I’d like to think that nobody signs a lease with the intention of breaking it yet circumstances often arise where breaking a lease, even with a penalty, makes sense for the tenant. Here’s a hint: our renters become buyers.
Your work wants to transfer you to a different city and give you a promotion and a raise? You decide to buy a place of your own? Your apartment routinely has problems and your landlord won’t fix anything? You lose your job and the rent suddenly becomes too expensive? These are all common reasons given when tenants break a lease and each can be life-changing and, more importantly, house-changing.
Every lease is different so it is absolutely imperative that you speak to a lawyer before attempting anything herein.
It is no surprise that leases favor the landlord since they are the people that decide which lease to use in most cases. A good lease, though, will spell out obligations that both parties have to respect and a large portion is typically dedicated to leases prematurely ending. There is almost always a financial penalty charged to the tenant and it is often the forfeiture of the security deposit and the prepaid last month’s rent.
Read your lease carefully and seek legal counsel on what you will be required to pay by leaving early.
Unless you’re leaving because of a problem with the landlord, you may be able to come to an agreement that doesn’t hit your wallet as hard as what is in the lease. Landlords can be understanding! They may be ok with your departure.
Sometimes doing something as simple as finding a new tenant to take your place can be enough to let the landlord allow you to leave with out penalty. Sites like Craigslist make it awfully easy for you to start the search for your replacement.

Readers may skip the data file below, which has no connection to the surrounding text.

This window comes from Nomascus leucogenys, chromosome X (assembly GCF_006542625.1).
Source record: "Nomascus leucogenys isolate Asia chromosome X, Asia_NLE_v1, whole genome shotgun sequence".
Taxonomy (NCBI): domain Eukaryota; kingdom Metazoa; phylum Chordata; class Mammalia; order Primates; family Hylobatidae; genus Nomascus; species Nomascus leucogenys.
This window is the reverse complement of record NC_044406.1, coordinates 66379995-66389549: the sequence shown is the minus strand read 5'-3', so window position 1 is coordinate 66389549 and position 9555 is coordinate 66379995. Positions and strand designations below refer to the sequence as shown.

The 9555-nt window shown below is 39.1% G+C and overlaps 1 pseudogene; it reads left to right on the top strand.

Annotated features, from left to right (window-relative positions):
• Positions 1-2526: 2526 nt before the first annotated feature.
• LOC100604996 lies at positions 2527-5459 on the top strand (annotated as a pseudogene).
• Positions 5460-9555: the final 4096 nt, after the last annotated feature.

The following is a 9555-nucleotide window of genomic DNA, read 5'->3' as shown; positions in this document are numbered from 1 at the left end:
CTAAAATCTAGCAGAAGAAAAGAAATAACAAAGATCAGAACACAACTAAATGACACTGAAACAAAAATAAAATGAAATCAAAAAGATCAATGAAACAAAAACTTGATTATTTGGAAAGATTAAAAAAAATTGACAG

If you are working with a real estate agent to find a new home, ask him or her for help to find a new tenant. When our clients are breaking a lease, we will list the property for free for the landlord and increase that goodwill.
Bonus Tip: If you want to propose to your landlord that you will find the replacement tenant, yet your landlord still doesn’t bite, convince her why this actually benefits her over time. It’s simple! If your lease is up in January, for example, the landlord will likely not find a new tenant until March. However, if you find the tenant who will move in right as you move out, then you will be closing that gap of missed income for the landlord. You truly can create a win/win scenario!
Most leases, especially those used here in Southwest Florida, preclude a tenant from subletting the property. Be sure to read through your lease and ensure you’re able to sublet. If you are allowed to do so, and the rental market has strengthened, you may even be able to earn a profit subletting.
Overall, breaking a lease doesn’t have to mean war with your landlord. When both parties enter the conversation with open minds and good intentions, agreements can be made that satisfy both of you. Just remember to contact a lawyer prior to approaching your landlord so that you know the terms of the lease clearly.